With innovative startups and industry stalwarts facing down the same challenges, collaboration has emerged as a winning model to leverage knowledge and agility. F10 accelerator startup Covergo teamed up with DBS bank Hong Kong to create an iPad app to automate client onboarding both swiftly and securely. In 2020, startups were no longer seen as disruptive forces, but as allies in innovation, bringing in new ideas unhampered by legacy infrastructure.
The ongoing economic uncertainty driven by the pandemic has inspired leaders across the world to “build back better”. In Singapore, this has seen an increased focus on policies that encourage digital-first global trade and sustainable growth. Necessity is the mother of invention - and nothing necessitates change more than a global upheaval of unprecedented scale.
With an increase in support from government and the fintech industry at large, and less networking and social pressures distracting startups from their product, entrepreneurs are able to focus all their energies on tackling the problems at hand.
The COVID-19 pandemic and subsequent disruption exposed significant gaps in global supply chains, weaknesses in customer experience journeys and the limitations of systems that relied on a good old-fashioned handshake. A global crisis has forced everyone to look local, and refocus their attention on longer-term societal trends of automation-incurred job losses at the hands of automation, and irreversible climate damage that needs dramatic and immediate action.
In Singapore, MAS is prioritising jobs and access to financial innovation for Singaporeans by making significant investments in the fintech sector. With industry support, startups are free to focus on what they do best: innovate. This focus has helped companies retain a laser focus on that critical product-market fit. These generate opportunities for startups to explore new business models that can make an impact while positively contributing to the COVID-19 recovery.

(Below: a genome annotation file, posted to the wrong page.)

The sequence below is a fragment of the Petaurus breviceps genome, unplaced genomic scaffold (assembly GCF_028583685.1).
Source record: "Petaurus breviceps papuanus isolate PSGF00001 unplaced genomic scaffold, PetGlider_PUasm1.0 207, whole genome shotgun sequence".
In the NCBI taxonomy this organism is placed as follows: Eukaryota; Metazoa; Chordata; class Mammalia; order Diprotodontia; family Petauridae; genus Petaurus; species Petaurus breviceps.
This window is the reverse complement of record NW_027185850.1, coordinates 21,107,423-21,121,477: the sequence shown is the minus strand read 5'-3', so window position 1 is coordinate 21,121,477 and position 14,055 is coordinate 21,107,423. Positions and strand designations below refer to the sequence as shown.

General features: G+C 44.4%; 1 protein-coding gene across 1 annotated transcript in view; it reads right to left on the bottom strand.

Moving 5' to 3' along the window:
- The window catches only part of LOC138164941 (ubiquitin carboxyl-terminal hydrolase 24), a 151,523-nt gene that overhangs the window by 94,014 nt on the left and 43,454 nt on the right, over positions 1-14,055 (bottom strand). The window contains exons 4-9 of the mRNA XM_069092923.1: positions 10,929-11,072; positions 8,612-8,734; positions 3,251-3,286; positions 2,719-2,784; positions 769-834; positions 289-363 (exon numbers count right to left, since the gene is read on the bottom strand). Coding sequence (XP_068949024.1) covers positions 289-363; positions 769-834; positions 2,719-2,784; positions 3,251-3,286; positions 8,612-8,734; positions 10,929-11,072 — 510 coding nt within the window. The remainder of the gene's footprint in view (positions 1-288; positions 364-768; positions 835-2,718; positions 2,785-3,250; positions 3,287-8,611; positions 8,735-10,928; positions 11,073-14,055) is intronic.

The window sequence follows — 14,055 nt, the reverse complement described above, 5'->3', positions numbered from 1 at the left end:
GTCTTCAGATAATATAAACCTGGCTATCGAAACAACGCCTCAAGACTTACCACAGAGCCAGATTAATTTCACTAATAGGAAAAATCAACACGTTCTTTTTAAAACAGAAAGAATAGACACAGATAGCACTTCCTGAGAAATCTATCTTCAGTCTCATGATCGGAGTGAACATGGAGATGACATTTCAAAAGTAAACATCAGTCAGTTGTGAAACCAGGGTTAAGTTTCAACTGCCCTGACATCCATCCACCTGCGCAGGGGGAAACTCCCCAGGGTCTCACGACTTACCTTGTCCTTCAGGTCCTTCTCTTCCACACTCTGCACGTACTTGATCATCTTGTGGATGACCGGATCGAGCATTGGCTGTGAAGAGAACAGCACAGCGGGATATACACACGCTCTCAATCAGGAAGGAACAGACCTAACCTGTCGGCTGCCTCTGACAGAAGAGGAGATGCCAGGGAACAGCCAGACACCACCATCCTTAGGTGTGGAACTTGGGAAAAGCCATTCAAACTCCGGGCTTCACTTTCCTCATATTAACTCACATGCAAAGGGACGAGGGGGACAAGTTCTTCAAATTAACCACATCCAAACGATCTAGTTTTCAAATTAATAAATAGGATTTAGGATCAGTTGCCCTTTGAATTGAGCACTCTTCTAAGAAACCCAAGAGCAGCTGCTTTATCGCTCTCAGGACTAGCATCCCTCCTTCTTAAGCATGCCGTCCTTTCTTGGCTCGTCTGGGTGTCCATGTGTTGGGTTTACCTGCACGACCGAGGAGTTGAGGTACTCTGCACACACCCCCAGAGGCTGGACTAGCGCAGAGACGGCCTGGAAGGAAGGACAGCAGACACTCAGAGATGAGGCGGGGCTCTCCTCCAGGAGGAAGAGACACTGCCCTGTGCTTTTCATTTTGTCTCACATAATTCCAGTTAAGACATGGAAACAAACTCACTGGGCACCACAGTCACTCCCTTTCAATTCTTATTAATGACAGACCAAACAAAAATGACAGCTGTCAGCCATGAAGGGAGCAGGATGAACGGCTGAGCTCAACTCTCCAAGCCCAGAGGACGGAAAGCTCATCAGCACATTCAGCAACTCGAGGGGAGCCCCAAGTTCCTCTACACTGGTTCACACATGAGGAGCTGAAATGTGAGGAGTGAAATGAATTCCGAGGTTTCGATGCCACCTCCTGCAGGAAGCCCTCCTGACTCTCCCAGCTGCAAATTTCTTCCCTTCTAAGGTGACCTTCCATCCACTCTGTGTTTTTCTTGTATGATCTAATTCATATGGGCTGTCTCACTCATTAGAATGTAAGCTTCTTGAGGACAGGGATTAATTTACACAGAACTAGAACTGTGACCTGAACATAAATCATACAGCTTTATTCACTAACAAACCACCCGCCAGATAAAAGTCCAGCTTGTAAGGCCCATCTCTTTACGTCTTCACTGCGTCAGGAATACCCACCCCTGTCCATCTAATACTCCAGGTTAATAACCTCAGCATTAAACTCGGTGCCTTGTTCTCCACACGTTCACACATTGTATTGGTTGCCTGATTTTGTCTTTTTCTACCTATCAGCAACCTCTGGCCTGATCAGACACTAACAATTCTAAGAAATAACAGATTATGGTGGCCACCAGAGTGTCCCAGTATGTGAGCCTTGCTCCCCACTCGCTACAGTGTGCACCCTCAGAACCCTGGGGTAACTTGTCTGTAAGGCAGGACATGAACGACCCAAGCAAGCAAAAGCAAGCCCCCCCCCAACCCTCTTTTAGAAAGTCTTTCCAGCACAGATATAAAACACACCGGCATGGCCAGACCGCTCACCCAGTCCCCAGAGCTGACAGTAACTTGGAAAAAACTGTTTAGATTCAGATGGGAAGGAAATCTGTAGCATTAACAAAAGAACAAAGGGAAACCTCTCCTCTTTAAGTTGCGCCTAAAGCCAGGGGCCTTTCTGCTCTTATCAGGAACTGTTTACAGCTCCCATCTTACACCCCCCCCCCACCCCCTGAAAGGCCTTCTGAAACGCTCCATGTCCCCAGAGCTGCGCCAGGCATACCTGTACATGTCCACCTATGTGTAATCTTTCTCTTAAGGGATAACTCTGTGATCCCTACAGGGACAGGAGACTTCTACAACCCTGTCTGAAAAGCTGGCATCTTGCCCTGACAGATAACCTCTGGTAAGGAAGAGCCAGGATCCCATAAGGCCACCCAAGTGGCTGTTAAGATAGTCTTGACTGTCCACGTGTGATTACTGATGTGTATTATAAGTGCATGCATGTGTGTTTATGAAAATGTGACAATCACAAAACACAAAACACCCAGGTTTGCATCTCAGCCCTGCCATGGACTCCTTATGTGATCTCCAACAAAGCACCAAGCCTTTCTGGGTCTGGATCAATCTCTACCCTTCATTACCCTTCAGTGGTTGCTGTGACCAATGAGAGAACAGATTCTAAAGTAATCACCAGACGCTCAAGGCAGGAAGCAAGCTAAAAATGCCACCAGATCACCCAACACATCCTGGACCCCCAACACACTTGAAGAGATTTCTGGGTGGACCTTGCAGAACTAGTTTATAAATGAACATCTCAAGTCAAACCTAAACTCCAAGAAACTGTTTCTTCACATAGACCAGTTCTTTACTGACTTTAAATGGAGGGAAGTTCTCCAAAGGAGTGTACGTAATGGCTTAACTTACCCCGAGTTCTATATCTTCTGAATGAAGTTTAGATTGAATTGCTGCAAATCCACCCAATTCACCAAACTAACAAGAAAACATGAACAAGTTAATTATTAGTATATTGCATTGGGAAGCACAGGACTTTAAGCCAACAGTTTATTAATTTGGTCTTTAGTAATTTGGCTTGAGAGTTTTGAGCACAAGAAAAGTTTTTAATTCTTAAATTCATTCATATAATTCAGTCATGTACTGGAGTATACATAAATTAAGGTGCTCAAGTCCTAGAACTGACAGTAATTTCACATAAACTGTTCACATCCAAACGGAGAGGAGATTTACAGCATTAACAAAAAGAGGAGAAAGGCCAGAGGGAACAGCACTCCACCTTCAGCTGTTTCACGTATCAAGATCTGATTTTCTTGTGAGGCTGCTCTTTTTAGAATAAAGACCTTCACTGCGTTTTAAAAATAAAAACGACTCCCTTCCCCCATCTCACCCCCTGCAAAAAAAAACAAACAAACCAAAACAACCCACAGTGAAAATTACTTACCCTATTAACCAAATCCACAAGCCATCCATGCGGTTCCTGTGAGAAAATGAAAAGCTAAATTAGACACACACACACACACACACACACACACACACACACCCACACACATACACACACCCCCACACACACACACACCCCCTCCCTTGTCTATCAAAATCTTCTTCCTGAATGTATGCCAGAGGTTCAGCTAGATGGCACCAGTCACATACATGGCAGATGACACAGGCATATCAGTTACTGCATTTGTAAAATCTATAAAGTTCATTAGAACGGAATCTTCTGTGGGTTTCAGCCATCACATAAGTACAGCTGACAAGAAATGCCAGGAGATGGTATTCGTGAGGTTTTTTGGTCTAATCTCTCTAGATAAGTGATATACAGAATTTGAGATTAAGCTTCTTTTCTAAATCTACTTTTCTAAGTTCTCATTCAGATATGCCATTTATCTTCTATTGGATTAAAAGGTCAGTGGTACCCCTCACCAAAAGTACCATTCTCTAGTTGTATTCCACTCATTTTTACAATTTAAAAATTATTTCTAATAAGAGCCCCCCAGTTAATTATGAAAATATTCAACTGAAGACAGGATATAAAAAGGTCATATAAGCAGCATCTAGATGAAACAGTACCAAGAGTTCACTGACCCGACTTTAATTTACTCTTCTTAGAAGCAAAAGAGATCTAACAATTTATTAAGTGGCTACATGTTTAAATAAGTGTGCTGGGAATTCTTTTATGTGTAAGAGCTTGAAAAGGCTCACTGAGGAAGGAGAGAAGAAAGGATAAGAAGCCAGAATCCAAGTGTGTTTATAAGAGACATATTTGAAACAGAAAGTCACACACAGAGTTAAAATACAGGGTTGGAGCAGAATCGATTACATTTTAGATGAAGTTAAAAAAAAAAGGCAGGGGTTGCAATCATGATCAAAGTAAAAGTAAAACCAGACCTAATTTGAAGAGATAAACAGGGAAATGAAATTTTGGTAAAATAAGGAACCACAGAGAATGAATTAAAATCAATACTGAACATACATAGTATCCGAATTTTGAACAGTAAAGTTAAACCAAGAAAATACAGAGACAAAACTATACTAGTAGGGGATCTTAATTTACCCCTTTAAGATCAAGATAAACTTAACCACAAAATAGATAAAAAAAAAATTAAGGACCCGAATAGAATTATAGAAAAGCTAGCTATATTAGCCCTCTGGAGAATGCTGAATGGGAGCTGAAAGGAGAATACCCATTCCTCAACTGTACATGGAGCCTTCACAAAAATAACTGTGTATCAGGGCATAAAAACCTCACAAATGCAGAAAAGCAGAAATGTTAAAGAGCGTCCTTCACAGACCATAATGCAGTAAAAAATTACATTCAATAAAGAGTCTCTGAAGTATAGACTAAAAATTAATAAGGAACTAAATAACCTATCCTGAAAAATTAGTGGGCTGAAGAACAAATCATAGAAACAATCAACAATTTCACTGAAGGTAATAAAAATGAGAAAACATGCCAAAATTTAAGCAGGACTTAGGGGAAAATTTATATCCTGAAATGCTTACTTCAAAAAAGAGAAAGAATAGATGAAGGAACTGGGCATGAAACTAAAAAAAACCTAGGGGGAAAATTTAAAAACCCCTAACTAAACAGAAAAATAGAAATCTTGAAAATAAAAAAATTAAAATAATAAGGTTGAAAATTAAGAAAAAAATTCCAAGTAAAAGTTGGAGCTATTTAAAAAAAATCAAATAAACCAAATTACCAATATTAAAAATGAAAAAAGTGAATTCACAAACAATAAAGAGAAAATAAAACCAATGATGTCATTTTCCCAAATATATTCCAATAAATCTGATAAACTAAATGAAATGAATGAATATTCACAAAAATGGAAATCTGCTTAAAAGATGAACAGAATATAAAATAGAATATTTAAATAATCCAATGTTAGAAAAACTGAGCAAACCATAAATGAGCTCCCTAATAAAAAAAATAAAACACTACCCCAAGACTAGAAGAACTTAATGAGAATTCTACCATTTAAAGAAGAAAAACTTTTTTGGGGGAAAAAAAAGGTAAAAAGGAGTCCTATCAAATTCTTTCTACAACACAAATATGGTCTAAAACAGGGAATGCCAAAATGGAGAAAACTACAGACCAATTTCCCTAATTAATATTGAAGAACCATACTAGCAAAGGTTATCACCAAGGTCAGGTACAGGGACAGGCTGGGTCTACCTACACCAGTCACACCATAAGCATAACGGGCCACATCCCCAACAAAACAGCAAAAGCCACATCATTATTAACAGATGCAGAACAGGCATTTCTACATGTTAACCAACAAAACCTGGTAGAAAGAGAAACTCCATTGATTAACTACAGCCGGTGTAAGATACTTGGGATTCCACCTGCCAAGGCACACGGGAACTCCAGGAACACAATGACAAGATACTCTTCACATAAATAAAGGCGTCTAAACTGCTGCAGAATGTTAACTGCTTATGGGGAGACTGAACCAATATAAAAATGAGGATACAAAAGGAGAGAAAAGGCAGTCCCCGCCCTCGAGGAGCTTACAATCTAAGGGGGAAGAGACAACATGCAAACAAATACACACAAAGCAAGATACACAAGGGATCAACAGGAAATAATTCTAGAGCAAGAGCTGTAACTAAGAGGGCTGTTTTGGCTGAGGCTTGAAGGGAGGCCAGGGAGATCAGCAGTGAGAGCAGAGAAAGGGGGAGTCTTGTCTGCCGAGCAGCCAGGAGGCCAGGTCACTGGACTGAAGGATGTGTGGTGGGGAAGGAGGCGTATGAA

The pandemic forced a lot of change, but we have seen startups and corporate partners alike seize the opportunity to embrace new ways of working. The disruptions and challenges have created new opportunities to collaborate and leverage the focus on the immediate issues at hand.
At F10, our startups have thrived on the opportunity to network with corporates, mentors and investors in a more accessible medium, while the worldwide pause enabled them to immerse themselves in fundraising and business development. We are leaning further into the flexible opportunities of the virtual realm with a blended offering that offers 50 per cent on-demand content to complement the interactive workshop events that make up the other half of the program. While adaptability is a winning trait for every budding entrepreneur, we are committing to offer flexibility to really ensure added value where it matters most.
I won’t hazard a prediction for what this year will offer - but look forward to seeing the innovation that transpires in the rapidly digitising financial world.